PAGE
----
High Low High Low
EUR/USD 1.0920 1.0679 USD/ZAR 12.2130 12.0300
GBP/USD 1.5010 1.4807 GBP/ZAR 18.15 17.97
EUR/GBP 0.7277 0.7199 USD/RUB 60.33 58.93
USD/JPY 120.75 119.67 USD/NGN 199.9 199.0
GBP/CHF 1.4795 1.4658 S&P 500 2,108 2,099
USD/ILS 4.0154 3.9718 Oil (Brent) 56.86 54.98


The FOMC came and went, and as expected the Federal Reserve’s pledge to be “patient” before raising rates has been removed. However the central bank has also signalled it will probably be cautious about actual rate hikes. This is no surprise, and I’ve made this point in recent blogs, the strengthening of the US dollar is a de facto hike in interest rates as monetary conditions tighten as a currency appreciates. The fact that the FOMC specifically mentions dollar strength is very important, at least in terms of noting the impact of import prices on inflation, but as I’ve said many times before, if employment conditions continue to improve at the current pace, the hand of the Federal Reserve will still be forced. There is no greater sign of incompetence in central banking than getting behind the curve. Ms Yellen is extremely competent, I think it is very unlikely that could happen to the United States. I also believe, that rates at 0% represent an unwelcome problem for the Federal Reserve and any chance that they can get away with interest rate rises will be gladly taken. So, with all due respect, to financial journalists holding on to the hope that rates will continue to remain unchanged for months to come… I think the Federal Reserve will hike as soon as they can. If they could get away with 2 hikes of 25bps in 2015, taking the Fed funds rate to 0.5% I think they would jump at it. After all, what happens when the next recession comes and you have no ammunition to play with? I’m sure you see the point…


The reaction in the currency markets was not altogether surprising. After all for months investors and traders alike have been betting on the Federal Reserve’s actions yesterday. The declaration that rate hikes are coming, has been the motivation for the dollar buying trade, and when the central bank confirms the market view, the smart guys move to take profits, it happens every time… “buy the rumour, sell the fact”. While I had expected to see a dollar selloff, the extent of the move caught me by surprise. It is clear that liquidity isn’t what it used to be, and policy makers (one would hope) should take note. The financial markets are NOT safer than they used to be, far from it. But already today we can see signs of dollar strengthening again as the positions have reduced somewhat and dollars have been re-purchased at vastly superior levels. I am not certain if the correction is over, it will take another few days to increase my confidence level, but it is very likely that 1.1045, the overnight high for EUR/USD and 1.5165 for GBP/USD are hugely significant levels. It is probable, these currency pairs will not exceed those highs so long as the dollar bull trend persists. I will be able to make that statement with a bit more confidence after further study, but it is looks likely to be the case.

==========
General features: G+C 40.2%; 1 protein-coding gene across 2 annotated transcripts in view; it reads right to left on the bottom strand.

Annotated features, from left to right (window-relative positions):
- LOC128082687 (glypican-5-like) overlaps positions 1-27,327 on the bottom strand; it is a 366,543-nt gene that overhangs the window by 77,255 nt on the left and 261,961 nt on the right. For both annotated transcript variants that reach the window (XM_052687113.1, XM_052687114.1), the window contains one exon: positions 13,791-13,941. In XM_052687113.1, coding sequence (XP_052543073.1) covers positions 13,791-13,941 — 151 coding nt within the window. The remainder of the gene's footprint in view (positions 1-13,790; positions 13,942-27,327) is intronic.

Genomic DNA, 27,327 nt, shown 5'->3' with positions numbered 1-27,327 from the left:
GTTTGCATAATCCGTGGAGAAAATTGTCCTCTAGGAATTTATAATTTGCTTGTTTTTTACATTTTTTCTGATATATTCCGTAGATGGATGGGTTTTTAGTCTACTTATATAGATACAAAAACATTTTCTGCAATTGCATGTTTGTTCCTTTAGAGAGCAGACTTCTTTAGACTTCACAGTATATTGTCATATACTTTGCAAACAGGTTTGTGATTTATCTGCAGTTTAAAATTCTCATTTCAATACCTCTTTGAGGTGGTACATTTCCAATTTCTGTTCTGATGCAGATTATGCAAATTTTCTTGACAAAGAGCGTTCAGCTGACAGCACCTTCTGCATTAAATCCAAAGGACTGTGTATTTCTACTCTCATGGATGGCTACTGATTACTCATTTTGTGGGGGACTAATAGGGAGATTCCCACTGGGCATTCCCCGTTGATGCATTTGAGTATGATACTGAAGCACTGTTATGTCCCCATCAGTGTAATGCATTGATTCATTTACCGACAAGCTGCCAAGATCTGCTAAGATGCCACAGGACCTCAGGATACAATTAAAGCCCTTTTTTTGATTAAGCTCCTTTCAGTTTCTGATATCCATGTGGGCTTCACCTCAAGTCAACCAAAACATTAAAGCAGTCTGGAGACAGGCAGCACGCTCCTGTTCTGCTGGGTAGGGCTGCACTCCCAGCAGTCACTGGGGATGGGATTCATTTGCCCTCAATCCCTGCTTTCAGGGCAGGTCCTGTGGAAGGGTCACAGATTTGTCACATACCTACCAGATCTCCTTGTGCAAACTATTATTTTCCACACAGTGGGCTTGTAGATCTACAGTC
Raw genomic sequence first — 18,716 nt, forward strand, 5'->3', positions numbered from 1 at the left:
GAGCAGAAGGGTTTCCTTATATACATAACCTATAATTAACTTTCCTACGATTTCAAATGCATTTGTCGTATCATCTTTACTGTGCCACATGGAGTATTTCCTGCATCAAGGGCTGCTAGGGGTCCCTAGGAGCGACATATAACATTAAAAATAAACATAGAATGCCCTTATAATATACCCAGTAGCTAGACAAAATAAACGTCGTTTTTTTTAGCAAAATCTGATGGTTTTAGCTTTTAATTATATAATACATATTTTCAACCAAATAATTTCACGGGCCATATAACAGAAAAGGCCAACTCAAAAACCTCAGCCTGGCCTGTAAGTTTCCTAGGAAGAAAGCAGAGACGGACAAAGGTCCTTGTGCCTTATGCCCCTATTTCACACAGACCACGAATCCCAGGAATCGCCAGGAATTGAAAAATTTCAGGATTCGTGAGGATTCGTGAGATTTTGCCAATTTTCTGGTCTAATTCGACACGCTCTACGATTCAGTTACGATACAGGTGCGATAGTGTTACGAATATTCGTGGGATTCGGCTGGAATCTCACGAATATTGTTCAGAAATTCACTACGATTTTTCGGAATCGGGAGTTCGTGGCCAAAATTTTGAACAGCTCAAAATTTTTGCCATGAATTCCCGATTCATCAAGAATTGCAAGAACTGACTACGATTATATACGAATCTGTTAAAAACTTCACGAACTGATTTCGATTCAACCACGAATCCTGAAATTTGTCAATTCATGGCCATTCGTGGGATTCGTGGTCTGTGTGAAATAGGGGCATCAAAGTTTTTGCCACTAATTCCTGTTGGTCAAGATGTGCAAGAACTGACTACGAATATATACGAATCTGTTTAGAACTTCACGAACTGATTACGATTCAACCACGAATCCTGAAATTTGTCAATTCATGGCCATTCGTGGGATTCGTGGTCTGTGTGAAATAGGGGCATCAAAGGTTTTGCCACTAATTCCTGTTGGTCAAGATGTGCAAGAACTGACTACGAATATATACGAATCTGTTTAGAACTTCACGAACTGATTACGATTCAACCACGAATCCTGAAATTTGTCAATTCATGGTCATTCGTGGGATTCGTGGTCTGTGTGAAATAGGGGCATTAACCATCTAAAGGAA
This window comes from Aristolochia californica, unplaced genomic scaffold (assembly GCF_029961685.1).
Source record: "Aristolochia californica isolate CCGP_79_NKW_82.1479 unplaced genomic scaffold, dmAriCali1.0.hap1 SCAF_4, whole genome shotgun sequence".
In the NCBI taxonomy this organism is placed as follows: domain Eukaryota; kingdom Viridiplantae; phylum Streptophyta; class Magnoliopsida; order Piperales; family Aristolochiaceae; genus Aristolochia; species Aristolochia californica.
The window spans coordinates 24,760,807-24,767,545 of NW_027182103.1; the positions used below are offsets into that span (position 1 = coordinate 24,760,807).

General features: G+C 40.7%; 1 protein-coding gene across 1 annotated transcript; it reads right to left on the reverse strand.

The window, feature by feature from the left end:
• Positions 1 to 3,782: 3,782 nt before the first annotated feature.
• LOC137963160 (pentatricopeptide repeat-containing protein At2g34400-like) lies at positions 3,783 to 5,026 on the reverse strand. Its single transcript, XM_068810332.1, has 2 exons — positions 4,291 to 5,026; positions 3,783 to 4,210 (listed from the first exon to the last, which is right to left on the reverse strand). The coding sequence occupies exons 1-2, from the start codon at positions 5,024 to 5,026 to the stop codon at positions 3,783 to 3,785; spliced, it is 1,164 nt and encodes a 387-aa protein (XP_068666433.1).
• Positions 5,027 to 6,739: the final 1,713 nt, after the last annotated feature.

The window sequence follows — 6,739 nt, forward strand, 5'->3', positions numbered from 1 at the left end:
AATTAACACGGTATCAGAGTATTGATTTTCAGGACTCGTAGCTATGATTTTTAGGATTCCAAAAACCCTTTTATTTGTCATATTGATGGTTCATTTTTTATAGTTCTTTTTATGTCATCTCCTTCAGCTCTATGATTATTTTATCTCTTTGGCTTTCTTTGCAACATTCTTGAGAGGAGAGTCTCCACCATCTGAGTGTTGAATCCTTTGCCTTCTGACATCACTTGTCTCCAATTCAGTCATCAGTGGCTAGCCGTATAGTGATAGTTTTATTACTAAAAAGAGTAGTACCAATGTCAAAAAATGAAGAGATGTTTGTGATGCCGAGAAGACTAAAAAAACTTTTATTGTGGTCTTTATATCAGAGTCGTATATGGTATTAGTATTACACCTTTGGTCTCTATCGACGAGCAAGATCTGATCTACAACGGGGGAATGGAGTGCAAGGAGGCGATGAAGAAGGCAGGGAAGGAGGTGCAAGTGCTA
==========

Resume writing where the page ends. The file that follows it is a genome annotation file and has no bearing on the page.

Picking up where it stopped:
US equity markets reacted very positively to yesterday’s announcement, but as I have inferred, US dollar strength is likely to continue. It is therefore probable that stocks which are more sensitive to dollar strength will continue to underperform relative to the more dollar insensitive component of the US equity markets. Whether the S&P rises in a dollar strengthening paradigm will depend on where we are in the re-allocation of investment funds away from exporters and other dollar sensitives to more domestically focussed corporates which are either indifferent to dollar strength or indeed benefit from it. But it is important to note that we have seen these situations before and dollar strength is no barrier to further US equity index gains.


Finally, we saw a fighting budget from the UK government yesterday. It was a good budget, a smart one, only time will tell whether it’s enough to get the Conservative Party over the line. But incumbency is an advantage of sorts, and with both larger parties – Labour and Conservative – neck and neck, I still think the question will be asked by enough in the polling booths in 49 days time… is a change justified? I’m not sure it is, but maybe I’m biased!









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